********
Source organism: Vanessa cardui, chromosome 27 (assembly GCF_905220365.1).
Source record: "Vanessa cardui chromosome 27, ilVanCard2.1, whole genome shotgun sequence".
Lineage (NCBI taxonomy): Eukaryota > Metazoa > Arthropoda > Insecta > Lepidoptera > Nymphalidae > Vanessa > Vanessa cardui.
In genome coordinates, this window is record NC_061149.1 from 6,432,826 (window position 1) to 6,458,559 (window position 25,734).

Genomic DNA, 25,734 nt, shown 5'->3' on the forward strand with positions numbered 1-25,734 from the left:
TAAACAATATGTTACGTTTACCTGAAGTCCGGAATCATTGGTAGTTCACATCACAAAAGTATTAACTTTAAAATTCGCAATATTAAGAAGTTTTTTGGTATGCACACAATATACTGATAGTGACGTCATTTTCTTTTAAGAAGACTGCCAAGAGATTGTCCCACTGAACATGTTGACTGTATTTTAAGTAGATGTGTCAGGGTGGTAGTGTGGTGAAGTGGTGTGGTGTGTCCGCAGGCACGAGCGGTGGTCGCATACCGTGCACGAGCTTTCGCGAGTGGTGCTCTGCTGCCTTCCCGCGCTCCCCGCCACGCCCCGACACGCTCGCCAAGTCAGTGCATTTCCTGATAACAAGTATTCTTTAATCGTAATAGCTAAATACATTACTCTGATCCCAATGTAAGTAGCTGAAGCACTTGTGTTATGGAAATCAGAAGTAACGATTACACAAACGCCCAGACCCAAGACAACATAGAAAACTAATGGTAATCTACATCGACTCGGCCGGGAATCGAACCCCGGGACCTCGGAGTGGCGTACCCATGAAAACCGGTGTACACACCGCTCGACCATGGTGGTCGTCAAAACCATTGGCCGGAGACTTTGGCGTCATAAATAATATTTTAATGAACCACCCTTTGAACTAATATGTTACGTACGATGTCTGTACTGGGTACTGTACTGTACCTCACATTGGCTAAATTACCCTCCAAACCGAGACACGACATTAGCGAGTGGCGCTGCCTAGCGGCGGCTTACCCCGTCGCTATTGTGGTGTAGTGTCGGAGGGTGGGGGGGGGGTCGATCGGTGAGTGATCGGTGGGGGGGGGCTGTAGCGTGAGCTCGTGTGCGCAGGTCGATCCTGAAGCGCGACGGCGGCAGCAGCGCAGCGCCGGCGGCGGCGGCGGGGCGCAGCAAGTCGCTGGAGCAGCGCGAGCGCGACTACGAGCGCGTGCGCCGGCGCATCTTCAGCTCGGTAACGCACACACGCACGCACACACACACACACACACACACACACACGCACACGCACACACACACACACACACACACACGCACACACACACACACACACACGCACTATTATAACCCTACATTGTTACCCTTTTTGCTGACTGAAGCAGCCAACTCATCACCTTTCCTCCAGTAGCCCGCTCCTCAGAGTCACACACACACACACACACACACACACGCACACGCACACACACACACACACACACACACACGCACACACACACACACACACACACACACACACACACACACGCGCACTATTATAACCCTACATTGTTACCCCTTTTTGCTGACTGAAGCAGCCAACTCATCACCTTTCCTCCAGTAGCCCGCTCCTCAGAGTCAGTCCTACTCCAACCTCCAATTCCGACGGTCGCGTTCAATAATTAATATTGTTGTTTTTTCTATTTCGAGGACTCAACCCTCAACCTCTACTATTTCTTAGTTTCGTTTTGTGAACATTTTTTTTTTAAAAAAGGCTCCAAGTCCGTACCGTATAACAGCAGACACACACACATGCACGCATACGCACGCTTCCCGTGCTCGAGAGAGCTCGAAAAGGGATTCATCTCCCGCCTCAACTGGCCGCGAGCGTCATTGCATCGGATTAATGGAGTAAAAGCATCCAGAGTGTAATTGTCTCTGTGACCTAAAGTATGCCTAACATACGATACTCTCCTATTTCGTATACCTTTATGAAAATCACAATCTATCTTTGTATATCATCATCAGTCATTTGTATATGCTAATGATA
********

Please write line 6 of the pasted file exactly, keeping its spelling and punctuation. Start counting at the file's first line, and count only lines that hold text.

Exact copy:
TAAACAATATGTTACGTTTACCTGAAGTCCGGAATCATTGGTAGTTCACATCACAAAAGTATTAACTTTAAAATTCGCAATATTAAGAAGTTTTTTGGTATGCACACAATATACTGATAGTGACGTCATTTTCTTTTAAGAAGACTGCCAAGAGATTGTCCCACTGAACATGTTGACTGTATTTTAAGTAGATGTGTCAGGGTGGTAGTGTGGTGAAGTGGTGTGGTGTGTCCGCAGGCACGAGCGGTGGTCGCATACCGTGCACGAGCTTTCGCGAGTGGTGCTCTGCTGCCTTCCCGCGCTCCCCGCCACGCCCCGACACGCTCGCCAAGTCAGTGCATTTCCTGATAACAAGTATTCTTTAATCGTAATAGCTAAATACATTACTCTGATCCCAATGTAAGTAGCTGAAGCACTTGTGTTATGGAAATCAGAAGTAACGATTACACAAACGCCCAGACCCAAGACAACATAGAAAACTAATGGTAATCTACATCGACTCGGCCGGGAATCGAACCCCGGGACCTCGGAGTGGCGTACCCATGAAAACCGGTGTACACACCGCTCGACCATGGTGGTCGTCAAAACCATTGGCCGGAGACTTTGGCGTCATAAATAATATTTTAATGAACCACCCTTTGAACTAATATGTTACGTACGATGTCTGTACTGGGTACTGTACTGTACCTCACATTGGCTAAATTACCCTCCAAACCGAGACACGACATTAGCGAGTGGCGCTGCCTAGCGGCGGCTTACCCCGTCGCTATTGTGGTGTAGTGTCGGAGGGTGGGGGGGGGGTCGATCGGTGAGTGATCGGTGGGGGGGGGCTGTAGCGTGAGCTCGTGTGCGCAGGTCGATCCTGAAGCGCGACGGCGGCAGCAGCGCAGCGCCGGCGGCGGCGGCGGGGCGCAGCAAGTCGCTGGAGCAGCGCGAGCGCGACTACGAGCGCGTGCGCCGGCGCATCTTCAGCTCGGTAACGCACACACGCACGCACACACACACACACACACACACACACACGCACACGCACACACACACACACACACACACACGCACACACACACACACACACACGCACTATTATAACCCTACATTGTTACCCTTTTTGCTGACTGAAGCAGCCAACTCATCACCTTTCCTCCAGTAGCCCGCTCCTCAGAGTCACACACACACACACACACACACACACGCACACGCACACACACACACACACACACACACACGCACACACACACACACACACACACACACACACACACACACGCGCACTATTATAACCCTACATTGTTACCCCTTTTTGCTGACTGAAGCAGCCAACTCATCACCTTTCCTCCAGTAGCCCGCTCCTCAGAGTCAGTCCTACTCCAACCTCCAATTCCGACGGTCGCGTTCAATAATTAATATTGTTGTTTTTTCTATTTCGAGGACTCAACCCTCAACCTCTACTATTTCTTAGTTTCGTTTTGTGAACATTTTTTTTTTAAAAAAGGCTCCAAGTCCGTACCGTATAACAGCAGACACACACACATGCACGCATACGCACGCTTCCCGTGCTCGAGAGAGCTCGAAAAGGGATTCATCTCCCGCCTCAACTGGCCGCGAGCGTCATTGCATCGGATTAATGGAGTAAAAGCATCCAGAGTGTAATTGTCTCTGTGACCTAAAGTATGCCTAACATACGATACTCTCCTATTTCGTATACCTTTATGAAAATCACAATCTATCTTTGTATATCATCATCAGTCATTTGTATATGCTAATGATA